You are here

Jacqueline Laurita on Living for the Day her Autistic Son Speaks

Lee Clower

Hyperbaric oxygen therapy. Applied behavior analysis. Gluten-free diet. Specialized schools. Stem cells. Even camel's milk. The list of potential treatments, remedies, and supposed “cures” for autism goes on and on. How do you know what to believe?

It's been less than a year since my 3-year-old son Nicholas's autism diagnosis, but I feel we're in a race against time. One of the first things we learned is that early intervention is the key to healing. So I have spent hours and hours in bookstores, on my laptop, and in the offices of experts, collecting mountains of information. I keep it all in large notebooks, each labeled with a different topic: doctors, schools, therapies, meal plans. Early on, I remember crying to my husband, Chris, not knowing where to begin. I mean, I'm just a mom. What do I know?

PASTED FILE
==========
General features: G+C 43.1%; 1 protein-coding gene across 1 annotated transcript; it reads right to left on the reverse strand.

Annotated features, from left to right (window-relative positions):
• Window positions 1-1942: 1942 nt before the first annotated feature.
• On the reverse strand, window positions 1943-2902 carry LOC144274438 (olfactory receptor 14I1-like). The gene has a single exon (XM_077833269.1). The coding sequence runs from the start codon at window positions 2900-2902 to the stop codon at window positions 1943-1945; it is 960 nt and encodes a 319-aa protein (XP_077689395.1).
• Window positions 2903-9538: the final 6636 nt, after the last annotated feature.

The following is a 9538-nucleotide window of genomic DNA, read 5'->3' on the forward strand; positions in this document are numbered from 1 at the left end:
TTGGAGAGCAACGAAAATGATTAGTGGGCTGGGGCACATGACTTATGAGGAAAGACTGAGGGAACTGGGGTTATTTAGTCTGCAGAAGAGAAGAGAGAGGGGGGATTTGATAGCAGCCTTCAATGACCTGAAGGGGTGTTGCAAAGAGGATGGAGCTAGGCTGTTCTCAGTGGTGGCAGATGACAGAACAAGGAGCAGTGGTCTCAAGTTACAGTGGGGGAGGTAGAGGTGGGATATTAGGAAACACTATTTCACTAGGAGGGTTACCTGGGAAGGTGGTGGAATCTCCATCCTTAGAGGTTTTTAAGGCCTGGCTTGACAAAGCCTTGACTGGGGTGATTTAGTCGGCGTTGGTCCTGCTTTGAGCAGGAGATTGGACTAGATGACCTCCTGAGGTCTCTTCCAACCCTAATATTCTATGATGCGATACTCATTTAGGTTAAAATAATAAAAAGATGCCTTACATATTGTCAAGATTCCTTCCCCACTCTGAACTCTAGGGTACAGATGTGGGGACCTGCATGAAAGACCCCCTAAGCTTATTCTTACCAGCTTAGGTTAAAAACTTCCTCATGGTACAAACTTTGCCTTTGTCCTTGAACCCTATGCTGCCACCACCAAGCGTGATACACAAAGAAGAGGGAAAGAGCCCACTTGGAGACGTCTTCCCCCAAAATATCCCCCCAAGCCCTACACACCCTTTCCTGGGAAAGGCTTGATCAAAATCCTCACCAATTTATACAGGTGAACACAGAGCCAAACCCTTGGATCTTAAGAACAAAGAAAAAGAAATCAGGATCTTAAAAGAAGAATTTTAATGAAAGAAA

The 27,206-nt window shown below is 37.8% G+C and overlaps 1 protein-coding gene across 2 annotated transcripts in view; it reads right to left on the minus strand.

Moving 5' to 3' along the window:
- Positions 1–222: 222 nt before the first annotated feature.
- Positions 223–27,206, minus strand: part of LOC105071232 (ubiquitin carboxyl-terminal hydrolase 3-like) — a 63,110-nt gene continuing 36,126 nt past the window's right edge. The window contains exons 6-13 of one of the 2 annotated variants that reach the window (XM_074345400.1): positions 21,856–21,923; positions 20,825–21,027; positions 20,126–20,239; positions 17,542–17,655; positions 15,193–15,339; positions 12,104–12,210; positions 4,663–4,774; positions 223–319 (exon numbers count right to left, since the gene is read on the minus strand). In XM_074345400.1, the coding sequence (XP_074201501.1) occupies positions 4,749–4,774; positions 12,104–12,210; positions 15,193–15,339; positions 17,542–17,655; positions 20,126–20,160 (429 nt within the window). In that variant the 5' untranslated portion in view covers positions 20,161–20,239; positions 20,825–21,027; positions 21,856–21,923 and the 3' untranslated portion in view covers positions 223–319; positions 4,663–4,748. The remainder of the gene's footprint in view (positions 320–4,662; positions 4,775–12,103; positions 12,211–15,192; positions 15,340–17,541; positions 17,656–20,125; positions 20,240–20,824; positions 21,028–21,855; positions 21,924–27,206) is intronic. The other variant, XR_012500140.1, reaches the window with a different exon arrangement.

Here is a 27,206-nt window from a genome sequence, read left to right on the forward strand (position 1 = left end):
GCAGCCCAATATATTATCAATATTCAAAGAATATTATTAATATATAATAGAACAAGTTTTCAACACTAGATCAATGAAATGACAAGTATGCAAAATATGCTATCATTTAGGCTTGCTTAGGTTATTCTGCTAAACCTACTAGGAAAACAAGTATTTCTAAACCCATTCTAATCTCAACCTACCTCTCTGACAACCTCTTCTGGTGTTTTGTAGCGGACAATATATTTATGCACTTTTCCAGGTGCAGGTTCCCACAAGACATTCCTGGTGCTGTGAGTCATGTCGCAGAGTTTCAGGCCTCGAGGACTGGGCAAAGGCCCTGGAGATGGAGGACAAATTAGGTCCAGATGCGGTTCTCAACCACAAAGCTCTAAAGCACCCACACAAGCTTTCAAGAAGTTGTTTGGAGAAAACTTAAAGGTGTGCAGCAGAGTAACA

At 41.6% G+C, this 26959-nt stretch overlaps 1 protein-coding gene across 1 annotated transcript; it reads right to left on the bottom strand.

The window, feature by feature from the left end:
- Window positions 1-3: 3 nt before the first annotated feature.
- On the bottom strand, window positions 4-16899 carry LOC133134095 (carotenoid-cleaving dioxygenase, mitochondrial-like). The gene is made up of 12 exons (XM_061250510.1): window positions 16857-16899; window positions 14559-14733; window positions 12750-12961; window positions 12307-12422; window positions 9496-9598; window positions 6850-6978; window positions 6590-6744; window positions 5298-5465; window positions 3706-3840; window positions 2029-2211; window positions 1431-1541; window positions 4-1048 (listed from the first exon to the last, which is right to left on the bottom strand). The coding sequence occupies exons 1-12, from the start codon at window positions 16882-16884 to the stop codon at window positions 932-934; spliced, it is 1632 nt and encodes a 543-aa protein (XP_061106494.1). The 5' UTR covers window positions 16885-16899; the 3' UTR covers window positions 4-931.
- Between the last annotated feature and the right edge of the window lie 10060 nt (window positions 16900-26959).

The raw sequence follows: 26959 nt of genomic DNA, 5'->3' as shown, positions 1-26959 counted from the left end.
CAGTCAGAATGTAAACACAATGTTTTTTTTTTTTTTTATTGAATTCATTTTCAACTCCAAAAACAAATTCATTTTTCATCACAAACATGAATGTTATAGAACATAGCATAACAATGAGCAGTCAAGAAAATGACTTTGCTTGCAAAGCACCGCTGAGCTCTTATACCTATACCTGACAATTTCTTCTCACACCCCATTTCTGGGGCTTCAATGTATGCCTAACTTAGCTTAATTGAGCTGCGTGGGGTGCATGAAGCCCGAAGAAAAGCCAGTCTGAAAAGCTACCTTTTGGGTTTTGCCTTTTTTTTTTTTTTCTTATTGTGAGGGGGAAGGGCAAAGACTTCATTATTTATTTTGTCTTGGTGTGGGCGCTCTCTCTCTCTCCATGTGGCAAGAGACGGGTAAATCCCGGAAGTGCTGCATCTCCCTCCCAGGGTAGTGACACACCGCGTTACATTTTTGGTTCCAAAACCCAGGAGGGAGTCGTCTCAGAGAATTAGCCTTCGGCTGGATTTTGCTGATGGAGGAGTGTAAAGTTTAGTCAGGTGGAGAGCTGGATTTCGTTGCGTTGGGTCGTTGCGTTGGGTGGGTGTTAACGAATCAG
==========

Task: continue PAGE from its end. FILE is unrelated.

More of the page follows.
Really, what I wanted was for someone to hand me a map highlighted with the path I needed to take. If I followed it perfectly, there would be sunshine and rainbows at the end, and Nicholas would be recovered. But there isn't one path, because all children—whether they are on the spectrum or not—are different, so their outcomes are different as well.

Our first goal was to get Nicholas healthy. He had dark circles under his eyes, wasn't sleeping well, and was suffering from digestive issues. We immediately started him on a gluten-free, casein-free diet, which could potentially help clean some of the toxins from his body so he would be able to get the most out of his therapies, which range from speech to physical to occupational.